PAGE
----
3-2 The Arsenal v. Bolton – Bring on the Comebacks!

The psychological side of the match


You can’t feel sorry for a team which regularly frustrates your own – with the team in all-white the top suspects to fit into this category. You can recall these results here and here.

I know that Bolton Wanderers are fighting for their very survival right now – since Fat Sam Allardyce has left the team to manage another deceptive ‘big club’ in the form of Newcastle United (note that Allardyce has since been given the sack after some very unconvincing results which is arguably a far cry from the sort of work he actually achieved at Bolton) and the minute Sammy Lee tried hard to emulate his predecessor complete with all that fancy comm equipment/gadgets which Lee was clearly trying hard to understand its efficiency under the Allardyce era.

Gary Megson has since taken over the helm of the sinking club but have suffered indifferent results which put the Trotters deep into relegation mire.

So there’s a very real danger that we won’t see the men in white strut their usual stuff at the Reebok stadium next season. I’d say danger as I’m extremely pleased that they have beaten the Man Ure here and handed Red-Nosed Arsehole his arse here in a haggis.

You see, so when Bolton Wanderers are in this sort of form, coupled with their backs against the wall – you can be sure that they’d make visiting team’s life just that bit harder.

The Arsenal, on the other hand, hasn’t enjoyed the Premiership much towards the end of February. They have won convincingly at AC Milan’s home but their own dismal domestic efforts doesn’t mirror their own title bid and it was already fed to the dogs.

Having said that, there’s nothing wrong with keeping pace on the league leaders and make life tougher for them. Just as the team hadn’t expected any quarters, so too would the team give none. There’s still the Man Ure meeting at Old Trafford and Chelscunts meeting them later on. So, the Man Ure can still be pipped to the title although it’s very likely that it’s their own title to lose now.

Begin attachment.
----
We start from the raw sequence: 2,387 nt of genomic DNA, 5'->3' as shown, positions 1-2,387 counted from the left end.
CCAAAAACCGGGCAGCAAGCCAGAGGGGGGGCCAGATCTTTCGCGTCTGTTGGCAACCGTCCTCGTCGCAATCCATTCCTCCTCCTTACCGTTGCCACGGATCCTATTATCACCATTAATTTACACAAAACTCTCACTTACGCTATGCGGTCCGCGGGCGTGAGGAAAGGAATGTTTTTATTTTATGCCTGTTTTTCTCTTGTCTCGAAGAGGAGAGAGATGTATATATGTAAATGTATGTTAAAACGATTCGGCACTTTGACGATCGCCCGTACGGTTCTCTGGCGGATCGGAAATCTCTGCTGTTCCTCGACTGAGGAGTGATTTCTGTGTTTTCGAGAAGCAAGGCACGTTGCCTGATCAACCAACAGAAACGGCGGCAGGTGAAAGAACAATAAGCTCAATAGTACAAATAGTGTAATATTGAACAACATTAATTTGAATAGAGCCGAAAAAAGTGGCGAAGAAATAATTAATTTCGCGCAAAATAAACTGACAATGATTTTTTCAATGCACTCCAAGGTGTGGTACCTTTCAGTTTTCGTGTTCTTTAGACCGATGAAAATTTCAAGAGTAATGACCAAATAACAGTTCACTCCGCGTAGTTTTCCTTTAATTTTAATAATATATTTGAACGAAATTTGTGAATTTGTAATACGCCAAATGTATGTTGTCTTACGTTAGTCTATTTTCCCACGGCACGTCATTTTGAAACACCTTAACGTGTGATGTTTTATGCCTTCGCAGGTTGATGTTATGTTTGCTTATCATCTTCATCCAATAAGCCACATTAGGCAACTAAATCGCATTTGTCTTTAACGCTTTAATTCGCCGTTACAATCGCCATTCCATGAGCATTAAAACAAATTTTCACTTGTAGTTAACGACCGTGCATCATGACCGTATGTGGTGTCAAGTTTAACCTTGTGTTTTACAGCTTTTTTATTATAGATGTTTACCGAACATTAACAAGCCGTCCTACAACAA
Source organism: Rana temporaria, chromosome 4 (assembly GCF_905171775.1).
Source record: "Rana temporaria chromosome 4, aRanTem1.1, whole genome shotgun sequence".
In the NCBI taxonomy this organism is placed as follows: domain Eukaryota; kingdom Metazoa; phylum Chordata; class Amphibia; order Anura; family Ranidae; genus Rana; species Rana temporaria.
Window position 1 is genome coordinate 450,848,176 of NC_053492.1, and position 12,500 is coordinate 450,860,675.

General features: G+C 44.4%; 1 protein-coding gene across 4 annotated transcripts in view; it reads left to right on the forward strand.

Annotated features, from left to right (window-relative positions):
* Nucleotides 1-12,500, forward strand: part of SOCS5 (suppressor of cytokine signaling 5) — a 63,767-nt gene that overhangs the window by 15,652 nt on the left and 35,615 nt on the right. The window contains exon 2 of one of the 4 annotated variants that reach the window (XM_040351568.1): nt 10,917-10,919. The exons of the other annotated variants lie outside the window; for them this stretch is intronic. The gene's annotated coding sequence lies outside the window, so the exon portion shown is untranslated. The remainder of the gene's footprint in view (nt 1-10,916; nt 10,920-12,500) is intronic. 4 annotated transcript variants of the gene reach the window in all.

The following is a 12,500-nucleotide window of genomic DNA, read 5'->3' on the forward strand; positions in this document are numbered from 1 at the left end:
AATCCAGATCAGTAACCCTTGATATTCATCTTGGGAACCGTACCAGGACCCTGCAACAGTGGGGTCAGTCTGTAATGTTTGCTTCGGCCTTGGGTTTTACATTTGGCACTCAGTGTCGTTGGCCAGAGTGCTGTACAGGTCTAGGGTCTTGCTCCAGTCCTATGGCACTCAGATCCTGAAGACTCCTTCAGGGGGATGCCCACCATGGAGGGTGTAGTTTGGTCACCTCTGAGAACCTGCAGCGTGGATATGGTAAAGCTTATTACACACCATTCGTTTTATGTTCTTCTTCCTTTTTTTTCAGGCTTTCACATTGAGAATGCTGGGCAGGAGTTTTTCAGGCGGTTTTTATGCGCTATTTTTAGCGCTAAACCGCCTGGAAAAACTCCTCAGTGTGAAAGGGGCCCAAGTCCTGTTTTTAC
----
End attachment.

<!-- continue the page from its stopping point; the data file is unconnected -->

The fight for the Arsenal this time isn’t so much on the title, I think – but more towards maintaining that integrity of winning games rather than tamely losing them and adding another chapter of poor form in the annals of sporting history. For, you could well remember, the Arsenal did self-destruct and landed themselves in this situation but there’s nothing else to do but to scrap the bottom of the cider barrel and see how the season ends up to. Maybe the Arsenal would beat the Chelscunts to 2nd place and eliminate the need to play the qualification games for the Champions League next season. I’m pretty sure that the pre-season predictions of the Arsenal playing for fifth spot and so on are long recessed in the bed for now.

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The technical side of the match


The Arsenal were daydreaming in the 1st half. Actually both sides were still in a lull. The weather was bad, the pitch was soggy but not as bad as Wigan’s JJB stadium. It was no surprise that the Arsenal rarely stepped out of 2nd gear to the 3rd one; maintaining a very cautious approach to the game.

Bolton looked comfortable at home, of course despite the rain tiring the players down. I was always left to wonder as to how Bolton could easily penetrate the Arsenal defence and shape themselves up for chances to score. You could see the old, uninspired Arsenal tactics of old coming back to haunt them – the passing round the box looking for that elusive pass to beat the defending fortress. Van Persie did have a 1-on-1 with Ali Al-Habsi who saved well.

And Bolton struck first – Gretar Steinsson (ex-AZ of Alkmaar) crossed from the right for ex-Portsmouth man Matthew Taylor to nod home from close range in the 14th minute; Almunia was well-beaten and the Arsenal was stunned. Again, it was worth reflecting how easy it was for opposition teams to pounce on the Arsenal when every aspect of the defence was close to being asleep.

To compound matters – Abou Diaby (whom I still don’t really think can make the cut into a really useful player for the Arsenal, red card notwithstanding) lunged into a full tackle on Gretar Steinsson of which everyone related to the Arsenal would have staunchly protest after what happened to Eduardo da Silva. At the back of my mind, it was nothing less than a red card. You could make noises if it was happening to your own players and take the sting out of it, if it was the other side at the receiving end of it; but really, we don’t need these sort of tackles happening at all in today’s game. Diaby hasn’t impressed me much despite some early season promise but I think that he needed to play in his favoured centre midfield position. He may thrive there, who knows.